Last night I sat down with my wife and watched the musical Scrooge. When Scrooge has his Zachaeus-like transformation and barrels down out of his house like the little tax collector tumbled out of that sycamore tree when Jesus called him, tears rolled down my cheeks ... which I quickly dabbed away (fooling no one but myself, of course). It was beautiful. Scrooge had been transformed. He forgave debt, he fell in love with the season, he made connections with others long neglected (yeah he also bought a boat-load of gifts ... but never mind that for now). It reminded me of the reason for this particular celebration.
I've been stressing over the fact that my family is far from the picture perfect Christmas at this moment. Only some of the presents procured, none wrapped, tree and ornaments and lights still boxed, cards as yet unwritten or sent. It's overshadowed everything. Then Scrooge the musical jogged my memory of my favorite scene from a Charlie Brown Christmas in which Charlie Brown, feeling like I did just then, asks Linus in frustration what the true meaning of Christmas could be. Linus, the Peanuts theologian responded with a passage from Luke. I'll give you the same, and then some.
Luke 2: In that region there were shepherds living in the fields, keeping watch over their flock by night. Then an angel of the Lord stood before them, and the glory of the Lord shone around them, and they were terrified.But the angel said to them, ‘Do not be afraid; for see—I am bringing you good news of great joy for all the people: to you is born this day in the city of David a Saviour, who is the Messiah, the Lord. This will be a sign for you: you will find a child wrapped in bands of cloth and lying in a manger.’ And suddenly there was with the angel a multitude of the heavenly host, praising God and saying,
‘Glory to God in the highest heaven, and on earth peace among those whom he favors!’
When the angels had left them and gone into heaven, the shepherds said to one another, ‘Let us go now to Bethlehem and see this thing that has taken place, which the Lord has made known to us.’ So they went with haste and found Mary and Joseph, and the child lying in the manger. When they saw this, they made known what had been told them about this child; and all who heard it were amazed at what the shepherds told them. But Mary treasured all these words and pondered them in her heart. The shepherds returned, glorifying and praising God for all they had heard and seen, as it had been told them.Now for the deepest, most sophisticated theology in the New Testament related to Jesus' birth. We turn to John, the last writer of the first four Gospels, who had more time to think all his inspiration through and go really deep:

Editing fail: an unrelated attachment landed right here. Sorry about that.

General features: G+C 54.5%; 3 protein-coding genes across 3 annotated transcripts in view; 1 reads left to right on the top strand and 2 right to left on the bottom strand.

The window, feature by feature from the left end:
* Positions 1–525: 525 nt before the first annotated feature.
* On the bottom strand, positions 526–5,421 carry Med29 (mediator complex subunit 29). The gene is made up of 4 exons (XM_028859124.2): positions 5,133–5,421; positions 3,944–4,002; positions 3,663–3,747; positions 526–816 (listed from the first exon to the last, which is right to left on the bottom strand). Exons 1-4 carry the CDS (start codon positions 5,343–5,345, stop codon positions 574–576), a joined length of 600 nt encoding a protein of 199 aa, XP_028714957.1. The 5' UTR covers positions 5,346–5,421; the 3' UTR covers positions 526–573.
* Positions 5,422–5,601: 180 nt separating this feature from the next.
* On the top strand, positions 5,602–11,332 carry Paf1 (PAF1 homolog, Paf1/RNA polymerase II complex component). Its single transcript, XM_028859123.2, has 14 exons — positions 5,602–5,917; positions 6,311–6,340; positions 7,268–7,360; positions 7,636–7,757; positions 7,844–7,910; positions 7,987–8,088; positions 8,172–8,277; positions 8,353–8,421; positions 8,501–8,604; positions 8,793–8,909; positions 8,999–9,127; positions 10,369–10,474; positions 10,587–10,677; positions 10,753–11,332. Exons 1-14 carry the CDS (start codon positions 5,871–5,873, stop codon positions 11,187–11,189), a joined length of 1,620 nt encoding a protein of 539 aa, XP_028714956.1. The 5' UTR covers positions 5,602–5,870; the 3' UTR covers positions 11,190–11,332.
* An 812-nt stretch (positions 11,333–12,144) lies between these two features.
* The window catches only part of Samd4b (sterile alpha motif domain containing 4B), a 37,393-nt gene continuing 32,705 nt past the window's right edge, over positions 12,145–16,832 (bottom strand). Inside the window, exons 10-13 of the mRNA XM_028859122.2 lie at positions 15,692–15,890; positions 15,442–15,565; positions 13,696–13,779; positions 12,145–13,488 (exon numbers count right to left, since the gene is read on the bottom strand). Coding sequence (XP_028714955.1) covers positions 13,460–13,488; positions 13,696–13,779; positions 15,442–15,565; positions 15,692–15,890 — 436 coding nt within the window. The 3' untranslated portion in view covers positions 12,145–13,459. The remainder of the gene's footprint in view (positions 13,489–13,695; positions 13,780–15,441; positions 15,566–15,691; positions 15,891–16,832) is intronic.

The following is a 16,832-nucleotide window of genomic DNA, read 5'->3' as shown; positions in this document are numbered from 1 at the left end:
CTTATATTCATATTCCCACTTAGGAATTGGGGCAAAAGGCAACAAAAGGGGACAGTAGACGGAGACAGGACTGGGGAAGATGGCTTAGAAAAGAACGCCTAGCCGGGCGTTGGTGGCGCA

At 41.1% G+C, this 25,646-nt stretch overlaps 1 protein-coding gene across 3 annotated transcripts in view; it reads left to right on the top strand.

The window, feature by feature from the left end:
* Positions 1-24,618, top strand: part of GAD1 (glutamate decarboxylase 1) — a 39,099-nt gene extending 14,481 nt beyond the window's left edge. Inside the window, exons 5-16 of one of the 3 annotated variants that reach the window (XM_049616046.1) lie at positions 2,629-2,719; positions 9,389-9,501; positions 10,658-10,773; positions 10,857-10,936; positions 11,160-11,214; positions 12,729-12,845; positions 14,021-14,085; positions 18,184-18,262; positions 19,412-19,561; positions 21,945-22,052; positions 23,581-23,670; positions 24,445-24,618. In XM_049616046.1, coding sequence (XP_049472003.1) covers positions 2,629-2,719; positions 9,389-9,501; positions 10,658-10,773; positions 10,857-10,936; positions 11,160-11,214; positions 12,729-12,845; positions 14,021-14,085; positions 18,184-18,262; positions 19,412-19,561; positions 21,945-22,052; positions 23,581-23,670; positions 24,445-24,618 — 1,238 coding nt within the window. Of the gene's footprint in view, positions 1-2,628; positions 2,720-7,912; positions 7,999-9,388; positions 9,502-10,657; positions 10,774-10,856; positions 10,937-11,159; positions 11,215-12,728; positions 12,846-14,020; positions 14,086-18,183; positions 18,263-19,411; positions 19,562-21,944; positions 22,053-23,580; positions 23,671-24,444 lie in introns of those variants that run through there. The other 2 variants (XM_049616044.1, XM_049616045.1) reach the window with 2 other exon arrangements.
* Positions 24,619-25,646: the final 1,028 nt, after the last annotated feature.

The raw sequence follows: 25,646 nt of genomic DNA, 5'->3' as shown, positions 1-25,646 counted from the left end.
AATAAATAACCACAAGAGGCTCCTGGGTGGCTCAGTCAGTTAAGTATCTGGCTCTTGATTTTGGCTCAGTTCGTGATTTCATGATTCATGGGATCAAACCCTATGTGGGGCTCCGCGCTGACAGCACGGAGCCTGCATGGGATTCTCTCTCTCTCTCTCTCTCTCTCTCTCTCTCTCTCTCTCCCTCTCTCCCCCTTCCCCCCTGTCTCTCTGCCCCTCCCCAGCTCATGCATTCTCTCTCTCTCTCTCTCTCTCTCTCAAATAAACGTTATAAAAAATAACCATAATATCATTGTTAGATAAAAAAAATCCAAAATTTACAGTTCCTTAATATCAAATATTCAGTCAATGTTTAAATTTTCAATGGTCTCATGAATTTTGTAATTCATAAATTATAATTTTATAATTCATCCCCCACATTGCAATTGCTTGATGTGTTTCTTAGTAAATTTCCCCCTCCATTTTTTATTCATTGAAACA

In the beginning was the Word, and the Word was with God, and the Word was God. He was in the beginning with God. All things came into being through him, and without him not one thing came into being. What has come into being in him was life, and the life was the light of all people. The light shines in the darkness, and the darkness did not overcome it.With this reminder, thanks to that 1970s musical, I AM reminded that Jesus came because God loves us. And who does God love? Upon whom does God bestow favor? Return to John: "What has come into being in him [in Jesus, the Word ... just in case you missed it, I know you're busy] was life, and the life was the light of all people.
That's the true meaning of Christmas, Charlie Brown, and all of us. This is a good reason to put aside all our petty arguments, our squabbles over rules of our own making and interpretations that skew one way or another, our bizarre expectations and actual fears over whether we're getting someone the exactly right bauble or over how we wish someone the best in this season that is overly fraught with unrealistic expectations, our outrageous schedules, and all the rest. It is time to drop all these heavy burdens, let the tears come, and accept deeply and completely in our hearts that we are loved by the creator of the universe, we are sought so earnestly that God was willing to come right down among us to tell us we are loved, we are cared for ... ALL PEOPLE ... so much that the two greatest commandments are to return the love of the one who loves us outrageously and to extend that love ... and the grace and mercy that go along with us ... to everyone we meet.
Like Scrooge we are told to keep that spirit of Christmas with us all year long and to let it inform and influence all we say and do. I'm holding onto that idea tightly, like a man trying not to drown in a raging sea of human built expectations.
And so, I say to you, without agenda, without engaging in the "War on Christmas" nonsense, but just out of heartfelt love for God and all God's children (no matter how crazy we get), Merry Christmas. May this Christmas and the new year find you blessed, even when it hurts, and surrounded by others on this journey of life who will make each of your days a blessing, each of your hours a little better, each of your moments a little sweeter.
Merry Christmas, indeed.
God bless us all ... every one.